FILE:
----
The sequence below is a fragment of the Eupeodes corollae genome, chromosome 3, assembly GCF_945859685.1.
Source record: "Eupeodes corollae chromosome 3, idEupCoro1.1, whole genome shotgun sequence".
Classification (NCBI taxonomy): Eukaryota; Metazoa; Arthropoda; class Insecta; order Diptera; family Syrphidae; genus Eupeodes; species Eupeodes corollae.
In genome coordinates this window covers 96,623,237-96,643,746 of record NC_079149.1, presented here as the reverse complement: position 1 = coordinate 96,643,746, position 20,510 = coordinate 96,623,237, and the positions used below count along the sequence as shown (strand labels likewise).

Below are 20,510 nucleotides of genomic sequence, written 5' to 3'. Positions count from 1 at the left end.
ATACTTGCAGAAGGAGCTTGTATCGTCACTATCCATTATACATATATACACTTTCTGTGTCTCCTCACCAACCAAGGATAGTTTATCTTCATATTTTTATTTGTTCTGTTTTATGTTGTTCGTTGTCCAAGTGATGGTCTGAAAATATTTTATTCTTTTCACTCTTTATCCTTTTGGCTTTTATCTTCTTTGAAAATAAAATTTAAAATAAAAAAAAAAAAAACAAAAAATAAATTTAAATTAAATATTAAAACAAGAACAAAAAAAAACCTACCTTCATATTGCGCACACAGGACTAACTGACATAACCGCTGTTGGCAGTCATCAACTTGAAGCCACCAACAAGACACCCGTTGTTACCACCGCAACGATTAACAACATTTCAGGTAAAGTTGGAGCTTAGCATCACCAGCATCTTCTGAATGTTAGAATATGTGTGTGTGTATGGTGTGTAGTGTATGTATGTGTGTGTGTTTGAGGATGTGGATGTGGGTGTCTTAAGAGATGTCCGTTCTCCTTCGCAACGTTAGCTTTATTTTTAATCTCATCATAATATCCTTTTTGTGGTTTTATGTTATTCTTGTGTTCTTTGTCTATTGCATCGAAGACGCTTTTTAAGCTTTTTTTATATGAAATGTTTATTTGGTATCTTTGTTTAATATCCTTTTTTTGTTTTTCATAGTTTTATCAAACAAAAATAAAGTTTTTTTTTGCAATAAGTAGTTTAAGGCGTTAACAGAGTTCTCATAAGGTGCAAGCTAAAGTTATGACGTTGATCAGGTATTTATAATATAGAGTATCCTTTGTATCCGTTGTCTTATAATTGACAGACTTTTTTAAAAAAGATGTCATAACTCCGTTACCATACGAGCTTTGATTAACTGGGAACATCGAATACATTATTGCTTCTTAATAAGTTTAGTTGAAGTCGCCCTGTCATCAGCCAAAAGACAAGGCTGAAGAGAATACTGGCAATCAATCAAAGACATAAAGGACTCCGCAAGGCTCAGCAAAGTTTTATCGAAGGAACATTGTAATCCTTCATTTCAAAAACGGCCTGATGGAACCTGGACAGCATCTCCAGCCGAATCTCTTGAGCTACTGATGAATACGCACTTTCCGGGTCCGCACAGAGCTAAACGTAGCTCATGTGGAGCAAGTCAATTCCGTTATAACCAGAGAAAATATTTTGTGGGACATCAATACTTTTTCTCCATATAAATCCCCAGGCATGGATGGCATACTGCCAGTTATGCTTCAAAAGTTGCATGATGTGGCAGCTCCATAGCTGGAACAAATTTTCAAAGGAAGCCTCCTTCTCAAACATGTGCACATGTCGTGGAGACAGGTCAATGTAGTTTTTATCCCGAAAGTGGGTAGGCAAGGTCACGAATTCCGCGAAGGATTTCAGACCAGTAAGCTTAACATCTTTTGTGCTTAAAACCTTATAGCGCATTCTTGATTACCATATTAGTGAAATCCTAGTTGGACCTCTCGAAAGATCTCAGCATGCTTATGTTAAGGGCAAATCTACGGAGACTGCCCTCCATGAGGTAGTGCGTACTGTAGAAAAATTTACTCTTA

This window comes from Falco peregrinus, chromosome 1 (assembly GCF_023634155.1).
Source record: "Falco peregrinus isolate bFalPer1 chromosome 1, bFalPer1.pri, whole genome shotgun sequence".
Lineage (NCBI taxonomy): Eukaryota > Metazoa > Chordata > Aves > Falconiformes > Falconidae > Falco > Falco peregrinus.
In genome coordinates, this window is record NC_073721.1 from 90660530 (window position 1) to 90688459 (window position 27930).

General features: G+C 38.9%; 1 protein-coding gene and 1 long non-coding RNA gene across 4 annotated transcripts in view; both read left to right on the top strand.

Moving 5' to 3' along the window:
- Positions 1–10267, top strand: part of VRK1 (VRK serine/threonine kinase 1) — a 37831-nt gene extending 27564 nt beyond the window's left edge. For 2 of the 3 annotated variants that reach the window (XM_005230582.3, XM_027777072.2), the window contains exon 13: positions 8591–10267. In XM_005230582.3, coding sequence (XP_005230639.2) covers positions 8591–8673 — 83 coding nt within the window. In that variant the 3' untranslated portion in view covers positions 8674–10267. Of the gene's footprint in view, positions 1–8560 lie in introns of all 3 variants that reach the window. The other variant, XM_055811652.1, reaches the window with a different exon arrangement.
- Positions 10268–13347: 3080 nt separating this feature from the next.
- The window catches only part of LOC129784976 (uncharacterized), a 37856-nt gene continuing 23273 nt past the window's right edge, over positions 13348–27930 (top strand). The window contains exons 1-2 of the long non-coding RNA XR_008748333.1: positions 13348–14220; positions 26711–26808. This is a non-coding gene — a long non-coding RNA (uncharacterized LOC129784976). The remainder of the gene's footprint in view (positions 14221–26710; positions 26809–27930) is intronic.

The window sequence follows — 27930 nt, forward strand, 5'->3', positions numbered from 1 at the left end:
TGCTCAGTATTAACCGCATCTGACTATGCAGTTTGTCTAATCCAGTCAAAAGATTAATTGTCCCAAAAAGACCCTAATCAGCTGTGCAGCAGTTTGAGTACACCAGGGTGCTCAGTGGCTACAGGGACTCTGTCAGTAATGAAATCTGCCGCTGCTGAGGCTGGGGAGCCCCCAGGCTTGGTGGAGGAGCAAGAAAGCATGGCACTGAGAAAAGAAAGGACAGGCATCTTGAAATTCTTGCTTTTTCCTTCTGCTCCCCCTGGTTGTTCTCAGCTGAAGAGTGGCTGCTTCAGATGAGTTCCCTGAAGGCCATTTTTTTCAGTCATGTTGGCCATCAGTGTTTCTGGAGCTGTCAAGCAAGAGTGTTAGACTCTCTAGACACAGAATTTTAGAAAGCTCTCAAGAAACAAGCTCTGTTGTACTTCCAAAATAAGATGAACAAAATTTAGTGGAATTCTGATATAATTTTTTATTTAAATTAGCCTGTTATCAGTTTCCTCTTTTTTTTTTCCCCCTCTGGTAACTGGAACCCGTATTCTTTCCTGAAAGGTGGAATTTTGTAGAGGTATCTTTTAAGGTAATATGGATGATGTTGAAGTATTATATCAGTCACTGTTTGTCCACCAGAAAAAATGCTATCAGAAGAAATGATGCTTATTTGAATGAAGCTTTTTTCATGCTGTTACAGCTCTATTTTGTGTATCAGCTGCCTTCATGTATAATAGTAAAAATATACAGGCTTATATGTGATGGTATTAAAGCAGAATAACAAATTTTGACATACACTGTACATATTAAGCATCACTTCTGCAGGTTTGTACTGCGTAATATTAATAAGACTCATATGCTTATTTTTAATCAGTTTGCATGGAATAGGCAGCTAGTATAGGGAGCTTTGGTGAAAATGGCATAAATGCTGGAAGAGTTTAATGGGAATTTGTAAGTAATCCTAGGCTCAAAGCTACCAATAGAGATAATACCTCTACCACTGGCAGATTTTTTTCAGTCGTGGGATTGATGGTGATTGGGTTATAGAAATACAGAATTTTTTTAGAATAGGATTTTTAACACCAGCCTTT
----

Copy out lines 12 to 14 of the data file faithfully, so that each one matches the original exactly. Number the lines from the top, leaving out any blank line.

Moving 5' to 3' along the window:
- Positions 1–10267, top strand: part of VRK1 (VRK serine/threonine kinase 1) — a 37831-nt gene extending 27564 nt beyond the window's left edge. For 2 of the 3 annotated variants that reach the window (XM_005230582.3, XM_027777072.2), the window contains exon 13: positions 8591–10267. In XM_005230582.3, coding sequence (XP_005230639.2) covers positions 8591–8673 — 83 coding nt within the window. In that variant the 3' untranslated portion in view covers positions 8674–10267. Of the gene's footprint in view, positions 1–8560 lie in introns of all 3 variants that reach the window. The other variant, XM_055811652.1, reaches the window with a different exon arrangement.
- Positions 10268–13347: 3080 nt separating this feature from the next.